Will Patcham and Withdean lend their vote to the Greens?

This has been a long time coming, but I’ve only just had the chance to look at the breakdown from the Green/ICM poll for Brighton Pavilion.

Going through the breakdowns, I was surprised to see in Table 2 (the ward by ward breakdown), the voting intentions of constituents in the Patcham and Withdean wards.

The voting intentions in Patcham read:

Conservative- 26%
Labour- 14%
Lib Dem- 2%
Greens- 25%

This is a 13% swing towards the Greens from the 2007 City Council elections. However, 22% of respondents in Patcham, when asked whom they would vote for replied, ‘Don’t know.’ This creates what could be an interesting scenario in a solid Tory ward.

The breakdown in Withdean, another Tory stronghold, where the three councillors enjoy a majority of well over a thousand, reads:

Conservative- 19%
Labour- 16%
Lib Dem- 4%
Green- 23%

This is very atypical behaviour from voters who would not normally be considered Greens. Yet again, the ‘Don’t knows’ are remarkably high, 29% of correspondents said they did not know who they would vote for.

This is an opportunity for the Greens and a major threat to the Tories. If the Cameron message is not sticking in their strongholds, how does this really fare elsewhere across Pavilion?

It wouldn’t come as a surprise to learn that the Tories were least popular in Hanover and Elm Grove (only 9% of correspondents said they would be voting for the Conservatives), St. Peter’s and North Laine (10%) and Preston Park (16%).

Perhaps the most suprising figure to come from the poll was the Tories strong support in Hollingbury and Stamner where 34% of correspondents said they would be giving them their vote, only 19% said they would be backing Labour on polling day and 20% said ‘Don’t know.’

 The number of ‘Don’t knows’ in the poll was rather high, 19% of the total number of people asked said they did not know who to vote for, meaning that this election is far from over and, particularly in Patcham and Withdean, there is all to play for. If the Conservatives can’t get the vote out in their strong holds, it will become very difficult for them to push the vote in other wards in the constituency.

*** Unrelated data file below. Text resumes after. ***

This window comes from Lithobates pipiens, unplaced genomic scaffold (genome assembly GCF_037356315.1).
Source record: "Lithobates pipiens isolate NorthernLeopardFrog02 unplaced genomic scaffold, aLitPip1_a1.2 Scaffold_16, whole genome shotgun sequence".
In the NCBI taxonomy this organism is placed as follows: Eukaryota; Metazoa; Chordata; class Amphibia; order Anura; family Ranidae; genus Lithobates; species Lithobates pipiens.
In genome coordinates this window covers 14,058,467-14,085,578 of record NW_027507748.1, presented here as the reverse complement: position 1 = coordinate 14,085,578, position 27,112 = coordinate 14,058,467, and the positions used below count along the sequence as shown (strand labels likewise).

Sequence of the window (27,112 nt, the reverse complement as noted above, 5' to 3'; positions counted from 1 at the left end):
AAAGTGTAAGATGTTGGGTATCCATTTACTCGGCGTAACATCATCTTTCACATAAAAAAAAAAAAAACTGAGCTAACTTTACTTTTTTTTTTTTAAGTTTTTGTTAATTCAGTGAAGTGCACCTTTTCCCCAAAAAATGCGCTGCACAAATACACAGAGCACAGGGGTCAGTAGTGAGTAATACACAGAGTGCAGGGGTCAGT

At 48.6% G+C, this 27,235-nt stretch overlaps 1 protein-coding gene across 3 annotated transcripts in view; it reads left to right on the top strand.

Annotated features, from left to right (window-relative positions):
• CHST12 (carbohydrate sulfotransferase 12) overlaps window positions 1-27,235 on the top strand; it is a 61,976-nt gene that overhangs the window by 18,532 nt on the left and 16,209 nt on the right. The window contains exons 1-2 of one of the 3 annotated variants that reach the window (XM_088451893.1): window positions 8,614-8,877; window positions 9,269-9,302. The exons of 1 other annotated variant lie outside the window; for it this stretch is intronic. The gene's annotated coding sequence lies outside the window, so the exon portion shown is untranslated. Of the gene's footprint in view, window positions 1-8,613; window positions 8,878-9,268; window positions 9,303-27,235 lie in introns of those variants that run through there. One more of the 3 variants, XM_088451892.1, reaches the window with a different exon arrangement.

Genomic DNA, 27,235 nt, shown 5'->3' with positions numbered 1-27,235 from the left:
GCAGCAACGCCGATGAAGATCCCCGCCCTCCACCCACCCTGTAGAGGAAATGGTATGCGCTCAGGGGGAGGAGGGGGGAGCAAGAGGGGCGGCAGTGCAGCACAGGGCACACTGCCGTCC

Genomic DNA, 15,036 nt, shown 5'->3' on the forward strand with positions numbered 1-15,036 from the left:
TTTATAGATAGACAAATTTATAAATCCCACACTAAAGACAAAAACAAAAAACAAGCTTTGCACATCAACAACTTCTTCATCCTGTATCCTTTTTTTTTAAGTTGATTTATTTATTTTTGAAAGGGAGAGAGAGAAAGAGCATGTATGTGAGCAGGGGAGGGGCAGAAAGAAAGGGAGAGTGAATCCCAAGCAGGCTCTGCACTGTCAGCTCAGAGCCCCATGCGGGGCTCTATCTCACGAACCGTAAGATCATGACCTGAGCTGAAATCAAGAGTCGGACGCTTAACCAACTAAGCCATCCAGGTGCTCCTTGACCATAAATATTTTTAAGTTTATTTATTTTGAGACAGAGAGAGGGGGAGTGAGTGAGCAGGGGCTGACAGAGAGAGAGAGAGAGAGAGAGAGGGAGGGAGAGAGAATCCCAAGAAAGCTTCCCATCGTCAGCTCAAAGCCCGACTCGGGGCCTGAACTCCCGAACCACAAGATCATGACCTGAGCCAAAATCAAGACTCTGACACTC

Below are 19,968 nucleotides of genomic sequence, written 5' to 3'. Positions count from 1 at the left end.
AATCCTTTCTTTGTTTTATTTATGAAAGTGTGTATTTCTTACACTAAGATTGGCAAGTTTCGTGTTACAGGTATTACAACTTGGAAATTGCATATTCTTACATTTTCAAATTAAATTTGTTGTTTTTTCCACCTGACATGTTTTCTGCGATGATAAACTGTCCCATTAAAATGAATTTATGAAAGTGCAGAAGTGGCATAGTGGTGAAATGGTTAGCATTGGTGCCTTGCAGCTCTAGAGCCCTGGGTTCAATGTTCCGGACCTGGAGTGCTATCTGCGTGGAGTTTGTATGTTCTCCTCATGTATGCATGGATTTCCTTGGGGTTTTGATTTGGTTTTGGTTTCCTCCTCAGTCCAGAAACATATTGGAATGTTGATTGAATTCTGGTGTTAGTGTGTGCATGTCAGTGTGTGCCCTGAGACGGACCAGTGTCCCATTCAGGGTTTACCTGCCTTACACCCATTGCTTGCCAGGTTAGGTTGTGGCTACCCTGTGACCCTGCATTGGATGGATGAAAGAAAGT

Whilst the margin of error for the poll is high, especially with a sample size of 533, it’s clear that the battle in Pavilion will be a straight fight between the Tories’ Charlotte Vere and the Greens’ Caroline Lucas. If the Greens can draw a line in Withdean (and I certainly believe there is every chance that the Greens can poll very highly in the ward), they will force the Tory campaign to concentrate more of their efforts (and far more of their resources) trying to shore up their vote.

But this is a General Election and parties need to get every vote they can, regardless of where it is. The Greens greatest strength in Withdean and Patcham is the fact they’re not Labour. The Greens need to cultivate that potential, to target swing voters in  parts of those wards (the roads and streets most likely to nod in tune with the Green message) and to convince the ‘Don’t knows’ to look at the math, to be bold and to commit.


1 Response so far »

  1. 1

    Adam Ramsay said,

    Presumably it’s a weighted poll, so the margin of error on the constituency-wide figures doesn’t have to be huge, but the figures on the wards will presumably, have a significant margin – we are looking at 80 people in Patcham and 86 in Withdean…

    However, given that, this is interesting. There is, of course, another way of reading this – that those wards show that the Tory vote is under-represented in the poll. However, ICM don’t tend to get things that wrong, and the fact that we see the same in both wards makes this unlikely, I think.

    Something that is interesting in these figures is the socio-economic breakdown. Both Greens & Labour are doing best among AB’s (on 31% to 21%). Tories do best among C2’s. In a way, this encourages me. The C2’s are voting directly against their interests – for a party who will screw them. If they can be convinced of this, a Green victory should be safe.

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